Conservation | Fishing | Science | steelhead

Central Coast Striped Bass Survey

By Tim Frahm

California’s central coast once produced a lot of wild steelhead. Steelhead were a staple food for the labor force that built some of the state’s famed Spanish missions over 200 years ago.

Today, however, central coastal steelhead are threatened. Trout Unlimited, through our Golden Gate and Steinbeck Country chapters, is working with state and federal agencies to recover them.

One way TU is providing support for this effort is through a novel program created in partnership with the NOAA Fisheries’ Southwest Science Center in Santa Cruz. This program aims to better understand the relationship between striped bass and steelhead in this region through collection of angler catch data.

Striped bass frequently move in and out of central coast river lagoons and even upstream reaches and compete with steelhead for habitat and food. In addition, predation by striped bass on juvenile steelhead may affect some steelhead populations.

The new program invites anglers who catch striped bass in rivers such as the San Lorenzo, Salinas, Carmel and Pajaro (or on the beaches between them) to upload their catch data through a smart phone app created just for this purpose. More than 200 striped bass in this area have been tagged by NOAA scientists.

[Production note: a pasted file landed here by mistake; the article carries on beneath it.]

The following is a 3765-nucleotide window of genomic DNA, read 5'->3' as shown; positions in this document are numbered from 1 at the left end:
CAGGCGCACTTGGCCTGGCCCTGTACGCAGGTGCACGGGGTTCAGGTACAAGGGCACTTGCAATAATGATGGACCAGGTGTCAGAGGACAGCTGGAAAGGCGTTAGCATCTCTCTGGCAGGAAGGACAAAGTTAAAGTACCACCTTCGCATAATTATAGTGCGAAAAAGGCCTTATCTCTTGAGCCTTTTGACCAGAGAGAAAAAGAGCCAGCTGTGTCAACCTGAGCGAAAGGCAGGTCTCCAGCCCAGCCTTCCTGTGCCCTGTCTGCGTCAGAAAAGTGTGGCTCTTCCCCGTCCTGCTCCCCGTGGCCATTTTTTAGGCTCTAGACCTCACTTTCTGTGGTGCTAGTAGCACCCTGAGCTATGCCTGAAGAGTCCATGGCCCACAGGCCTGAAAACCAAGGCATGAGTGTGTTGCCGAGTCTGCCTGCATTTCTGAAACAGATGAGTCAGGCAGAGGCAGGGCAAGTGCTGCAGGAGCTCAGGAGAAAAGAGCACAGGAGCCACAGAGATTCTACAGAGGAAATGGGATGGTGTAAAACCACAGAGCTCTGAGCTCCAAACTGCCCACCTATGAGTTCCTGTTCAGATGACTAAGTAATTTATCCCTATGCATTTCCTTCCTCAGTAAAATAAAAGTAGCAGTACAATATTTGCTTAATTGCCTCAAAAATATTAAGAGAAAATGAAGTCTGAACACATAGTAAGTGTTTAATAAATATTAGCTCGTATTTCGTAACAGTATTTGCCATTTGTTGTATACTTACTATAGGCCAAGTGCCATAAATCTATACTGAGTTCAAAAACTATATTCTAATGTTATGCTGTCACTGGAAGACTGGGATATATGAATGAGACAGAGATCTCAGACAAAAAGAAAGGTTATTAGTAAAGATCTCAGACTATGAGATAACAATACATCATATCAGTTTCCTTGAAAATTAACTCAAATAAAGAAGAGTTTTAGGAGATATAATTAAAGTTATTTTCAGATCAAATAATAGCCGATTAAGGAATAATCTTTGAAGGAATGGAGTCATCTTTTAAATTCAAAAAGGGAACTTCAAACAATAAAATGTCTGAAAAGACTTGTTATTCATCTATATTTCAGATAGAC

Catching bass with these tags will provide valuable information regarding the size of the population and may answer questions such as “Do they spawn locally?” and “Do they move from one river to another?”

Recording any striped bass catch, tagged or not, is important data and will enhance this analysis. Anglers also can record any steelhead they may catch (the winter steelhead season here runs from December 1 to March 7 and is catch-and-release only).

TU is committed to science-based coldwater fisheries management, and invests heavily across the country in advancing and supporting that science. We have relied on science to help deliver major conservation “wins” for steelhead in this region such as the removal of San Clemente Dam and the acquisition of a 36-hole golf course that is now protected as a regional park and whose irrigation water is now kept instream — both on the Carmel River.

Sometimes, anglers can contribute directly to the progression of such science. Like good weather windows during steelhead season, we should take advantage of that opportunity on the central California coast this winter.

Contact Tim Frahm, TU’s Central Coast Steelhead Coordinator, with any questions about the striped bass survey program (tfrahm@tu.org).